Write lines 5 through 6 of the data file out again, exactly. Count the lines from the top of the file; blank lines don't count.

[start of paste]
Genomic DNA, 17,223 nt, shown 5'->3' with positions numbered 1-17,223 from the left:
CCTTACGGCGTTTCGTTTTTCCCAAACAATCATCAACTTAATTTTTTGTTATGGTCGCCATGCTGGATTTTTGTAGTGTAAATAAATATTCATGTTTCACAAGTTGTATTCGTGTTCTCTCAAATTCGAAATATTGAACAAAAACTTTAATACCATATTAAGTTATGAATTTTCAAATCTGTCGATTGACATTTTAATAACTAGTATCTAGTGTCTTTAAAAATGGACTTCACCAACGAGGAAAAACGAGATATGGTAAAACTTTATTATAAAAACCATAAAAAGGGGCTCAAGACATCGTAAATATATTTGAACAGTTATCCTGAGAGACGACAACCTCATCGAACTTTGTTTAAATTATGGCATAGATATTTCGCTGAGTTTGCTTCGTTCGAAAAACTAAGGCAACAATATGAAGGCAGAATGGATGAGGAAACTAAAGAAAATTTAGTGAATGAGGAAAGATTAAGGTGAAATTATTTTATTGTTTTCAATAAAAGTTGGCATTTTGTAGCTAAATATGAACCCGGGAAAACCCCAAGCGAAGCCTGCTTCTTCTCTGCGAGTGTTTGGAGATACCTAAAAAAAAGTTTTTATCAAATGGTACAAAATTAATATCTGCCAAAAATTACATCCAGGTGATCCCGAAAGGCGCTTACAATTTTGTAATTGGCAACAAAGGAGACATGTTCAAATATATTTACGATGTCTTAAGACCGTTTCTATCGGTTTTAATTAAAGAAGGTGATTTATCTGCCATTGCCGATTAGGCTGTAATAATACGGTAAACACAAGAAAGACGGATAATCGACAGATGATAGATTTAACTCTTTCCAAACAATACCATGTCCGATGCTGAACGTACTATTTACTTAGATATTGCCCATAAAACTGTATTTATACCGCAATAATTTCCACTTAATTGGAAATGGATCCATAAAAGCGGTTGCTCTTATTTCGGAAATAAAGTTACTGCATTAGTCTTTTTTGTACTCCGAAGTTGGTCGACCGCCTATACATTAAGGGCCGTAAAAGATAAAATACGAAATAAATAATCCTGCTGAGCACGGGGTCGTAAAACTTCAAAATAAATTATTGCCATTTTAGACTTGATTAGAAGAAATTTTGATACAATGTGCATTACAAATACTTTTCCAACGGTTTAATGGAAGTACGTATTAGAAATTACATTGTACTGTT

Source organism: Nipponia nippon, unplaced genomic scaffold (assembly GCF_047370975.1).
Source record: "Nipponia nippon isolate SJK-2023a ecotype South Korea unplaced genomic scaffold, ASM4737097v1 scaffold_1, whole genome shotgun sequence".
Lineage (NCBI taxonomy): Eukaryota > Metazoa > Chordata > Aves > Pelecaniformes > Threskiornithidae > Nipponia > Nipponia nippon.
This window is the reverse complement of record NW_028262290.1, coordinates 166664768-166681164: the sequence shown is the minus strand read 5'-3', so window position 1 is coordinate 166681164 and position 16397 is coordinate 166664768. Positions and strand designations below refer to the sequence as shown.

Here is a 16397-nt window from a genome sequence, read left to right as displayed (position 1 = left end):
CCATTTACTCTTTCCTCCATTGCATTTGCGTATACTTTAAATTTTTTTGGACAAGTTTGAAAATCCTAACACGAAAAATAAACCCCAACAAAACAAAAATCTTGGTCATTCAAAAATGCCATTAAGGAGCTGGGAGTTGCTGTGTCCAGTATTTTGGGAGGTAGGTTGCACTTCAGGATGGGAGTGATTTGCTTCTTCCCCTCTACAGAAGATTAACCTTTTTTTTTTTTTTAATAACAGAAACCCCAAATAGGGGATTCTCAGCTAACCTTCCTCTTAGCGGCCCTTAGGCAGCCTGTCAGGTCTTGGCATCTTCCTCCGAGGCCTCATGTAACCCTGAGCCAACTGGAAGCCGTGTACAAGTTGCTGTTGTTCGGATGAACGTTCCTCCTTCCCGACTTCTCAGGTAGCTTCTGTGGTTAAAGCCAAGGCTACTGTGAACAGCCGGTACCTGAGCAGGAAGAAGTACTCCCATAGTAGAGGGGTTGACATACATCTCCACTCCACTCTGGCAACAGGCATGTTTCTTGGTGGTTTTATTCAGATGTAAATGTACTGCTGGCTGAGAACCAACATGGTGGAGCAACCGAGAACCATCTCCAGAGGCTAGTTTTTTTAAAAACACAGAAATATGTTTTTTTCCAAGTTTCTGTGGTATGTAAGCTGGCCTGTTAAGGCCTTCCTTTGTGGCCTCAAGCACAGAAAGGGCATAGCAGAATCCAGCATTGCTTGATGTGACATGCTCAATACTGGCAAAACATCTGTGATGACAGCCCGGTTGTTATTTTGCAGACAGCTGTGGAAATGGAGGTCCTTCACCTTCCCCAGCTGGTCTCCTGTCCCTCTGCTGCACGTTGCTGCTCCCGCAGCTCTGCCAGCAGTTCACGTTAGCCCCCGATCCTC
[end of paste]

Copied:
Lineage (NCBI taxonomy): Eukaryota > Metazoa > Chordata > Aves > Pelecaniformes > Threskiornithidae > Nipponia > Nipponia nippon.
This window is the reverse complement of record NW_028262290.1, coordinates 166664768-166681164: the sequence shown is the minus strand read 5'-3', so window position 1 is coordinate 166681164 and position 16397 is coordinate 166664768. Positions and strand designations below refer to the sequence as shown.